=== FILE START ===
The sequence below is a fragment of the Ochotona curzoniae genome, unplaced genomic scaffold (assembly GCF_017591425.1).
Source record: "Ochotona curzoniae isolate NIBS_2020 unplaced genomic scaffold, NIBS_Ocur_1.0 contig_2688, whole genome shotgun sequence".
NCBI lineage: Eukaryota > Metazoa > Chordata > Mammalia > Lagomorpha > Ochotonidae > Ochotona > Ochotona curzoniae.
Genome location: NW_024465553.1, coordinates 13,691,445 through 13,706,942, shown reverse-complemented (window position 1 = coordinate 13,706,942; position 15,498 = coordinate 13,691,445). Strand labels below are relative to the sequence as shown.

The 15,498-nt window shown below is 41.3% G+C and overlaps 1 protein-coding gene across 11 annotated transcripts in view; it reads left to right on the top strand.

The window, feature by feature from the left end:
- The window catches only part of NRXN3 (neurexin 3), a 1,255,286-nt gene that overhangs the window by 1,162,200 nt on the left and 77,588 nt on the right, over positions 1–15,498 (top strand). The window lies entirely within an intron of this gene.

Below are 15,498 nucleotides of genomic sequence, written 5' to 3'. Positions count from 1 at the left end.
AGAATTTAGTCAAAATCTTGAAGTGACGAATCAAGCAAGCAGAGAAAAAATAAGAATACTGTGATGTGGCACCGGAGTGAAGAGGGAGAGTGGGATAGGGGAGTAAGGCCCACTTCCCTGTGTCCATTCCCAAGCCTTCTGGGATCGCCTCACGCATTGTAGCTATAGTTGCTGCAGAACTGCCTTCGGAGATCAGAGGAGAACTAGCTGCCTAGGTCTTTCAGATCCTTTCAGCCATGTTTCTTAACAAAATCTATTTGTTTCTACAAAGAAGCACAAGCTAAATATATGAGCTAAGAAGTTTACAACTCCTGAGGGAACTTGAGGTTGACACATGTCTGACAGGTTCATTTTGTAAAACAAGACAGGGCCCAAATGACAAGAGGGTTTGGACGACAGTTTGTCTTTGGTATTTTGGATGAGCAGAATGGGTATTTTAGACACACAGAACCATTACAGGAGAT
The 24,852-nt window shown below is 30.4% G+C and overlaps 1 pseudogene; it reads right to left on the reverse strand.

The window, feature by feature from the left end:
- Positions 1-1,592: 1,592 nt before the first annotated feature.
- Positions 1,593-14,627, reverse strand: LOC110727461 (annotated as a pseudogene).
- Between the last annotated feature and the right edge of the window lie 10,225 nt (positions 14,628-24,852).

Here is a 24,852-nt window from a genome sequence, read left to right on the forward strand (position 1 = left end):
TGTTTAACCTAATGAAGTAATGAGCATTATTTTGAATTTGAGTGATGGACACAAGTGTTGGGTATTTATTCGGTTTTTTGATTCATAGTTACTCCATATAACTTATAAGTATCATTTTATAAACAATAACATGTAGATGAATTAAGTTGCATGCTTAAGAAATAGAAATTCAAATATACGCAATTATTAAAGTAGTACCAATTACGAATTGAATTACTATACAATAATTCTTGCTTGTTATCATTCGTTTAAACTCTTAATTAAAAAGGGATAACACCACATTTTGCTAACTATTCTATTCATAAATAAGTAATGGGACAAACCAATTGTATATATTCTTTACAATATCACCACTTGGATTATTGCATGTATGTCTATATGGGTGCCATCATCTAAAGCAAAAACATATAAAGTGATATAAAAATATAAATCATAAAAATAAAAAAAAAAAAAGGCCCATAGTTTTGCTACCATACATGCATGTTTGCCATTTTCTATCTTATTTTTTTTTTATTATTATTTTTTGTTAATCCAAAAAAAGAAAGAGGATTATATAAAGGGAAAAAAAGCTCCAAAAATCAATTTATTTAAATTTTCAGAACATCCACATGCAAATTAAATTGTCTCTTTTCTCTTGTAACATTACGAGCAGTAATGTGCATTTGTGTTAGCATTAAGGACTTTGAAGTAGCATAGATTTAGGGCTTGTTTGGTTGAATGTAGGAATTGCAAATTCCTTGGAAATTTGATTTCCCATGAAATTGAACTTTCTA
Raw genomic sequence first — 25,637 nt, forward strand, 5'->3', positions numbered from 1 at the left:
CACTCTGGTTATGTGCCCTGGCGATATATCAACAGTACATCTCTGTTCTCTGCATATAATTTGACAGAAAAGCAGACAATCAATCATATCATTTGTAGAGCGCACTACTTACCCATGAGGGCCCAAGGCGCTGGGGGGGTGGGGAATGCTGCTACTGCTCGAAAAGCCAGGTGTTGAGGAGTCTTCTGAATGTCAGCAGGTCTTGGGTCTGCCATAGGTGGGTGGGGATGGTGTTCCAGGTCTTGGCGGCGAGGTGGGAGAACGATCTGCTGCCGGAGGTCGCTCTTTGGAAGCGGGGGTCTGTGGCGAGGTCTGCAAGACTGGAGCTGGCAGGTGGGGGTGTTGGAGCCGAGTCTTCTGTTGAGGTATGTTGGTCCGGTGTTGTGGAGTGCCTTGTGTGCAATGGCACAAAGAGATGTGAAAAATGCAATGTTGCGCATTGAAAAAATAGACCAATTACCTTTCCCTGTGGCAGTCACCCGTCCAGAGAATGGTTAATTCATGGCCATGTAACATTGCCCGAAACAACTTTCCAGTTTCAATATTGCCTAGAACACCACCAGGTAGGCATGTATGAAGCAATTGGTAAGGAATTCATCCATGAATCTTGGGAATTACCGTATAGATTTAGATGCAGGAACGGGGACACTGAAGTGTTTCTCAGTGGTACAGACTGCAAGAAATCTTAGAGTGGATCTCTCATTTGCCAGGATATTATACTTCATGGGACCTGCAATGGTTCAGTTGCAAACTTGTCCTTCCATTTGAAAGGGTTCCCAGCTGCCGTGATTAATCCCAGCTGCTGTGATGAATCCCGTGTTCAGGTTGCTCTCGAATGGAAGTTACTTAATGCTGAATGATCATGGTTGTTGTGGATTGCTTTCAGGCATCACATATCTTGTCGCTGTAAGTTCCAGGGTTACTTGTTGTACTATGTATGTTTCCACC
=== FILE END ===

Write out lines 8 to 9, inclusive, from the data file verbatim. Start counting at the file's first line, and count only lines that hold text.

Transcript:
Below are 15,498 nucleotides of genomic sequence, written 5' to 3'. Positions count from 1 at the left end.
AGAATTTAGTCAAAATCTTGAAGTGACGAATCAAGCAAGCAGAGAAAAAATAAGAATACTGTGATGTGGCACCGGAGTGAAGAGGGAGAGTGGGATAGGGGAGTAAGGCCCACTTCCCTGTGTCCATTCCCAAGCCTTCTGGGATCGCCTCACGCATTGTAGCTATAGTTGCTGCAGAACTGCCTTCGGAGATCAGAGGAGAACTAGCTGCCTAGGTCTTTCAGATCCTTTCAGCCATGTTTCTTAACAAAATCTATTTGTTTCTACAAAGAAGCACAAGCTAAATATATGAGCTAAGAAGTTTACAACTCCTGAGGGAACTTGAGGTTGACACATGTCTGACAGGTTCATTTTGTAAAACAAGACAGGGCCCAAATGACAAGAGGGTTTGGACGACAGTTTGTCTTTGGTATTTTGGATGAGCAGAATGGGTATTTTAGACACACAGAACCATTACAGGAGAT